Kids, London life and the world beyond

Restuffing a stuffed animal: Moomoo never dies

microbead filling for soft toys

Prepare yourself — these go everywhere

I think my daughter, at age 9, is getting all grown up. She told me recently, “Mummy, I don’t play ‘school’ anymore. I’m too old.”

But then we have an exchange like this, about a favourite stuffed animal she received when she was 4 months old:

“Mummy, I don’t want Moomoo to die,” she said, her eyes bright with tears.

“She’s a stuffed animal,” I said. “She can’t die.”

“You know what I mean. I want to have her forever.” She squeezed Moomoo close, which causes a little shower of round stuffing pellets to fall out.

“Don’t worry, that won’t happen,” I told her.

“But what if it does? She’s losing all her stuffing.”

“We’ll get more stuffing.”

“But she it keeps coming out of this hole. I don’t ever want her to die.”

What are you going to do as a parent when this kind of thing happens? You know what you do: You endeavor to make sure Moomoo never does die.

Moomoo, proudly displaying her scar

Moomoo, proudly displaying her scar

But this turned out to be harder than I thought. Moomoo is made of that slinky material that snags like pantyhose. She’s filled not with regular filling beads like the kind in beanbags, but with supertiny versions of it. These are not easy to find on the Internet. I ordered 1 cubic foot of polystyrene microbeads. They don’t arrive. I email the company and they respond by immediately sending out another bag (thank you, Custompac!). It arrives safely.

Then surgery begins: I make an inch-long incision through which beads immediately pour out. My daughter and I create a makeshift funnel, through which we try to scoop in microbeads, using my favourite I ♥ New York. The sofa and rug become a Milky Way of tiny white dots. But gradually Moomoo fills out, gets fatter. My daughter debates how re-stuffed she wants her to be. Eventually we achieve maximum squeezability, the perfect cuddle ratio.

I close the hole with two rows of stitches, strong enough to hold back grown-up years for a while longer.


15 Responses to “Restuffing a stuffed animal: Moomoo never dies”

  1. Mari says:

    Moomoo lives on and lives have been saved, yayyy!
    We have Baby Ted who has undergone so much surgery he puts Cindy Jackson to shame. In fact he has been sewn so many times it’s becoming tougher and tougher to fix him – a new site might be the right answer.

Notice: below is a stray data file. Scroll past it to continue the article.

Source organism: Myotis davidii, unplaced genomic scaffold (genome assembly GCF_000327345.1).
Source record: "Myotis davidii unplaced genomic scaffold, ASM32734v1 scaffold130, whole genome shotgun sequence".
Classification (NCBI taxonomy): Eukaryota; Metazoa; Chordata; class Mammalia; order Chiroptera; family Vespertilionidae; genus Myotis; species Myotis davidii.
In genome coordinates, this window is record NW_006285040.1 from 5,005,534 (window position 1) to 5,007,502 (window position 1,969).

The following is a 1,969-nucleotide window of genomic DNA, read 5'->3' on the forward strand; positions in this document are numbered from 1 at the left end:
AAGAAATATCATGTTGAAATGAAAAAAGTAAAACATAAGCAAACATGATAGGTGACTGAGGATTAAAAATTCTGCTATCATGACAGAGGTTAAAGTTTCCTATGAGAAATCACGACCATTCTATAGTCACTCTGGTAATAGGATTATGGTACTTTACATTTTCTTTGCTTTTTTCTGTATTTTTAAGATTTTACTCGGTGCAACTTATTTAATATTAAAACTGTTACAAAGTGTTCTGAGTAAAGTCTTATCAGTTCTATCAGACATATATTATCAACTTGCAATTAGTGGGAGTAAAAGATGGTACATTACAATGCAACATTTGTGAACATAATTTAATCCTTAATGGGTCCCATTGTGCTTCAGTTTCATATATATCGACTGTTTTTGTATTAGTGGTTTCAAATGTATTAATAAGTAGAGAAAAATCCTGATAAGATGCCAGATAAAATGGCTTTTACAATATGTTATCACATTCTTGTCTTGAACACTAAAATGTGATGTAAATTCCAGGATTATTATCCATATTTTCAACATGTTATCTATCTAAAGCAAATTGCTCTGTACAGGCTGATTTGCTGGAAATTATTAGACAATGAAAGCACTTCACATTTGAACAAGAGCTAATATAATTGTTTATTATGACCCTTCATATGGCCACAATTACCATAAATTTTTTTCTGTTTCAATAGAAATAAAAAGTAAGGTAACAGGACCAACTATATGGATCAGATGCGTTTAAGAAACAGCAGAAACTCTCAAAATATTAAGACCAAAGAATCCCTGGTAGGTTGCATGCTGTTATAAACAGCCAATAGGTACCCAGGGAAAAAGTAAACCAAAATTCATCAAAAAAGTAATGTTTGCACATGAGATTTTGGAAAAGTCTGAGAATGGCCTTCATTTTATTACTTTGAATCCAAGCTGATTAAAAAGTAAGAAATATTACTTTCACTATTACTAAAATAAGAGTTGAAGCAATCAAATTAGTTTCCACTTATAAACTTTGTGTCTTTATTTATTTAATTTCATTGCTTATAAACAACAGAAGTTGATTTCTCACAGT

2. Vonnie says:

    You are an ace Mum.

    My son N is 7, he has sensory difficulties and was extremely attached to a baby cot quilt he’d had for years. It had been washed so many times & carted about across the country that all of the inside filling was shredded and what he was essentially loving was a holey rag of cotton.
    We managed to pry it off of him and I hid it in my wardrobe in case he got really upset so we could return it. He did well, transferred his affections onto another blanket and I am now in the process of making him a quilt of his very own, to his specifications. That was a fun two hours fabric shopping…

    The things we do to keep our babies happy, eh? I’m glad Moomoo lives on.

  3. Mary Keynko says:

    Well done Mum! A much loved toy lives to cuddle another day! I well remember the days of repairing loved ones – I used to “borrow” suture kits from the operating theatres, and face masks from the uniform store and we would play at surgery! These days I only seem to be asked to fix favourite dresses – it’s not the same!

  4. Mammasaurus says:

    You never get too old for a favourite stuffed toy – Papasaurus keeps a watchful eye over ‘Communist Ted’, his childhood best teddy which has now been passed down to Ozzy.
    Well done on your brave bead operation. That’s Dr Howze now yes?

  5. Pinkoddy says:

    You are just the best mommy ever and she will remember that forever. I know this because I had a doll – and it was really special because it breathed (this is going back some while btw). Anyway my mom also had to do some life saving operation on her too and I never forget that ever.

    I’m glad you managed to get the right bits to help save Moomoo.

    • Pinkoddy, what a sweet story. I fondly remember those days of breathing, eating, weeing dolls. My mother steal has Mrs Beasley, a dress-up doll from my childhood used to teach buttoning and zipping. Just thinking about her makes me warm and fuzzy.

  6. Jude says:

    Bless you and her! Such a good example to set; the importance of taking care of things, treasuring loved things in a disposable culture, love, relationships – so much in just one small gesture. Lovely post.

  7. Well done Mummy Jen, my Mum repaired my Raggety Ann doll so many times when I was a kid and she is still in the loft now. Mich x

  8. HPMcQ says:

    Ronnie has many of Olivers toys from when he was a child, and his absolute favourite is the one that he has had from birth. peanut. i however have my old shoe. hmmmm go figure!

  9. Kate Davis says:

    I think it is great you did this together (and will probably do again). My teddy bear was sewn up and restuff many times until my mum said there was no material left to sew him together any more (I always wore through at the same point). I remember going to Sunwin House (Co-op) where I was allowed to choose a replacement; I chose the one that looked the same, and then I used to climb the shelves in my parents walk in wardrobe to have secret cuddles with the original.

    I still have the original and replacement and they sit on a shelf in my bedroom. My daughter asked to take one of them to school for Children in Need, because they weren’t precious!


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